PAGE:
OPINION: The crushing weight of expectations


Moving out of Munster, there is a part of me that cannot help but to feel relieved at the change of environment. 

To say that the academic culture of MHS is “tough” is an understatement. If someone had told me five years ago that everyday I would be swamped in homework and anxiously obsessing over grades, I would have dismissed the conversation entirely. This instilled “need to succeed mindset” is all too prevalent among MHS students—unfortunately, many can relate to the lack of sleep, anxiety, excessive worry over grades, and eventually, the decline in mental health due to such an environment.

During my time at MHS, I observed that a great deal of my peers have a certain mentality of thinking, “I have to take X amount of AP and honors classes, I have to join X amount of extracurricular activities and I have to keep all my grades above X percent.” Learning in such a competitive and seemingly high-stakes environment eventually led me to place those same expectations on myself. 

Oftentimes, there were days when I overwhelmed myself by becoming overly preoccupied thinking only of what had to be done, what I had to achieve and how unattainable those goals seemed. The monotonous cycle of school, extracurriculars, homework and a few hours of sleep—all on loop for 180 days—becomes tiring. In regards to the metaphor “running yourself into the ground,” it’s not possible to put in effort if there is none left to give. That fact in and of itself forced me to accept that something needed to change, but I could never bring myself to change anything—whether it be making schedule changes or an action as simple as allowing myself a break. Consequently, my self-esteem worsened and it led me to the conclusion I was not “good enough”—that I was unworthy. As absences due to mental health are not excused, I often found myself frustrated by the fact that students at MHS were being inadvertently discouraged from attending to their mental health at school. Many MHS students base their self-worth off of academic achievement. In reality, we have so much more to offer than the number on our transcripts. However, it is easy to overlook this truth, and when that happens, it can lead to harmful impacts on mental health.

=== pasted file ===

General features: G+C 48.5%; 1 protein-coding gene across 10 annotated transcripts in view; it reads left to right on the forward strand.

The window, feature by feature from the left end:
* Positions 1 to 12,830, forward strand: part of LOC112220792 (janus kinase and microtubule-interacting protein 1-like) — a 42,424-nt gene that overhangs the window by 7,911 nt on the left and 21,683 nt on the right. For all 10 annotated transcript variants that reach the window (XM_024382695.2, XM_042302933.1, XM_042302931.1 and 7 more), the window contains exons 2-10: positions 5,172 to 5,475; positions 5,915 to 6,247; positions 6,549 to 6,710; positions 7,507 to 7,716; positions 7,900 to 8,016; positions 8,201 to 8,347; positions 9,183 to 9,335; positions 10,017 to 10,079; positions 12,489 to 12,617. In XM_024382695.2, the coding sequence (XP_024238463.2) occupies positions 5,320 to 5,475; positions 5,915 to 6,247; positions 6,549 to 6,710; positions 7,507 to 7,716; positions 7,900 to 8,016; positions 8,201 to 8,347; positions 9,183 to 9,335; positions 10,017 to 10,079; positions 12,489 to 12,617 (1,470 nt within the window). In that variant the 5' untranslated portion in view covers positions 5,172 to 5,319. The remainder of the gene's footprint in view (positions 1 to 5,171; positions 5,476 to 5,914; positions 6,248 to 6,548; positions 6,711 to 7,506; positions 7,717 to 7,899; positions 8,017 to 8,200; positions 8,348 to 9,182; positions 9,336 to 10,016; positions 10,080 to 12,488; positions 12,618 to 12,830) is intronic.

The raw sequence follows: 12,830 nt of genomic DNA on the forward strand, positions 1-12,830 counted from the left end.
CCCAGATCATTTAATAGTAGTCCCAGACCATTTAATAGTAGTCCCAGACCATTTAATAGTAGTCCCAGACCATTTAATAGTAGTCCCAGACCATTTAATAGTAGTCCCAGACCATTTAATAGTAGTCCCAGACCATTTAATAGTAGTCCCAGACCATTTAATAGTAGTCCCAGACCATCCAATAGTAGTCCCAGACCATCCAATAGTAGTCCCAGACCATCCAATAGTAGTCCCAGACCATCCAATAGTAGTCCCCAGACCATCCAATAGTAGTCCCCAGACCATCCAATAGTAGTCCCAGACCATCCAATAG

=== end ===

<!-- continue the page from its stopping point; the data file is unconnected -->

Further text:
At present, MHS does not permit mental health days to be counted towards excused absences. With the nature of the school’s academic culture, this is one of the central changes I would like to see in the near future. Even with recent progress on mental health at school, such as the Mustang Mental Health Club, there is still more work to be done. Currently, MHS students are able to receive three free counseling sessions through the Bowen Center. Although a positive first step, I hope it will be only the first of an ongoing series of changes in future years at MHS. Despite the fact that I will no longer be at MHS to see the changes I adamantly anticipate, I hope current and future students will be able to benefit from Munster’s expected progress towards addressing the needs of its students.